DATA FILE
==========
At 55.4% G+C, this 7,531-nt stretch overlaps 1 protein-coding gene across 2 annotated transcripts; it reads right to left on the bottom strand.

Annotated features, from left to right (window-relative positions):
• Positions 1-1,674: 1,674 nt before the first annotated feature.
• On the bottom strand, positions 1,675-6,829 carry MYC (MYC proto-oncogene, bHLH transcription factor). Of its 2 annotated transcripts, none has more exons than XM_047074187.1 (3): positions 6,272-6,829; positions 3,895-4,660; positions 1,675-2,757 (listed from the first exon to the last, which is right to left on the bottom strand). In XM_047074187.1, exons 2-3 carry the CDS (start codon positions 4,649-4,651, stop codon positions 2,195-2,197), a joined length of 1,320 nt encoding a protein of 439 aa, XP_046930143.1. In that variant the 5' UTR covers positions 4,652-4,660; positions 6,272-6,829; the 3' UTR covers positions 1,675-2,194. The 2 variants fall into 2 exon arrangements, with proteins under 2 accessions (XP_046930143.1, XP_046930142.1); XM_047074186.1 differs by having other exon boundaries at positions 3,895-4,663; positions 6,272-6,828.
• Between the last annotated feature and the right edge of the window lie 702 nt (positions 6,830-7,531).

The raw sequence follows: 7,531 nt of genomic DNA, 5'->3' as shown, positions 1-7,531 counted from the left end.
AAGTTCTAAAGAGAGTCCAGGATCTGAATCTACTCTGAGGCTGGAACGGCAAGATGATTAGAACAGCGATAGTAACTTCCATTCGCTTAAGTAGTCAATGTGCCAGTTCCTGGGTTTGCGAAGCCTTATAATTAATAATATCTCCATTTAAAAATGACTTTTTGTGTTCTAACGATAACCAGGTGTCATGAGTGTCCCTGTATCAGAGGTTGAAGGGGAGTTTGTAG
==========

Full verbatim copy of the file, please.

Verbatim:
At 55.4% G+C, this 7,531-nt stretch overlaps 1 protein-coding gene across 2 annotated transcripts; it reads right to left on the bottom strand.

Annotated features, from left to right (window-relative positions):
• Positions 1-1,674: 1,674 nt before the first annotated feature.
• On the bottom strand, positions 1,675-6,829 carry MYC (MYC proto-oncogene, bHLH transcription factor). Of its 2 annotated transcripts, none has more exons than XM_047074187.1 (3): positions 6,272-6,829; positions 3,895-4,660; positions 1,675-2,757 (listed from the first exon to the last, which is right to left on the bottom strand). In XM_047074187.1, exons 2-3 carry the CDS (start codon positions 4,649-4,651, stop codon positions 2,195-2,197), a joined length of 1,320 nt encoding a protein of 439 aa, XP_046930143.1. In that variant the 5' UTR covers positions 4,652-4,660; positions 6,272-6,829; the 3' UTR covers positions 1,675-2,194. The 2 variants fall into 2 exon arrangements, with proteins under 2 accessions (XP_046930143.1, XP_046930142.1); XM_047074186.1 differs by having other exon boundaries at positions 3,895-4,663; positions 6,272-6,828.
• Between the last annotated feature and the right edge of the window lie 702 nt (positions 6,830-7,531).

The raw sequence follows: 7,531 nt of genomic DNA, 5'->3' as shown, positions 1-7,531 counted from the left end.
AAGTTCTAAAGAGAGTCCAGGATCTGAATCTACTCTGAGGCTGGAACGGCAAGATGATTAGAACAGCGATAGTAACTTCCATTCGCTTAAGTAGTCAATGTGCCAGTTCCTGGGTTTGCGAAGCCTTATAATTAATAATATCTCCATTTAAAAATGACTTTTTGTGTTCTAACGATAACCAGGTGTCATGAGTGTCCCTGTATCAGAGGTTGAAGGGGAGTTTGTAG